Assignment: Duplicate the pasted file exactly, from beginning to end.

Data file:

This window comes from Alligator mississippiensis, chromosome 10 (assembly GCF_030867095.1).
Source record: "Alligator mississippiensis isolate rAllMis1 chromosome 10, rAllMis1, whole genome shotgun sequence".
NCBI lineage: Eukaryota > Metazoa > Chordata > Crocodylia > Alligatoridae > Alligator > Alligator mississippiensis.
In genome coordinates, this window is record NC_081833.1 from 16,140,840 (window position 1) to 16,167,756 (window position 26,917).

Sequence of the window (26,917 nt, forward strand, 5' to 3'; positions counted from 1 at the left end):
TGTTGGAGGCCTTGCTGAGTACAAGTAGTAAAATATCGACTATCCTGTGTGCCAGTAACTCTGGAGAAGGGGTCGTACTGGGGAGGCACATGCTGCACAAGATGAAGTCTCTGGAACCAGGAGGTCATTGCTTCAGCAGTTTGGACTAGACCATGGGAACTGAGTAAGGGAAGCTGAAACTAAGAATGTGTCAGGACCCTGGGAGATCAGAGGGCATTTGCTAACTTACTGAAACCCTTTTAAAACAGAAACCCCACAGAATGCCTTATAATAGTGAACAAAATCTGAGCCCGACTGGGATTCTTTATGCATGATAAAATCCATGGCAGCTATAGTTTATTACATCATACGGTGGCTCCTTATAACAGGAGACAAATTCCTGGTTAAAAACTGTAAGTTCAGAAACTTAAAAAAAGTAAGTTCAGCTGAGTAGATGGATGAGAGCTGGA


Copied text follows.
This window comes from Alligator mississippiensis, chromosome 10 (assembly GCF_030867095.1).
Source record: "Alligator mississippiensis isolate rAllMis1 chromosome 10, rAllMis1, whole genome shotgun sequence".
NCBI lineage: Eukaryota > Metazoa > Chordata > Crocodylia > Alligatoridae > Alligator > Alligator mississippiensis.
In genome coordinates, this window is record NC_081833.1 from 16,140,840 (window position 1) to 16,167,756 (window position 26,917).

Sequence of the window (26,917 nt, forward strand, 5' to 3'; positions counted from 1 at the left end):
TGTTGGAGGCCTTGCTGAGTACAAGTAGTAAAATATCGACTATCCTGTGTGCCAGTAACTCTGGAGAAGGGGTCGTACTGGGGAGGCACATGCTGCACAAGATGAAGTCTCTGGAACCAGGAGGTCATTGCTTCAGCAGTTTGGACTAGACCATGGGAACTGAGTAAGGGAAGCTGAAACTAAGAATGTGTCAGGACCCTGGGAGATCAGAGGGCATTTGCTAACTTACTGAAACCCTTTTAAAACAGAAACCCCACAGAATGCCTTATAATAGTGAACAAAATCTGAGCCCGACTGGGATTCTTTATGCATGATAAAATCCATGGCAGCTATAGTTTATTACATCATACGGTGGCTCCTTATAACAGGAGACAAATTCCTGGTTAAAAACTGTAAGTTCAGAAACTTAAAAAAAGTAAGTTCAGCTGAGTAGATGGATGAGAGCTGGA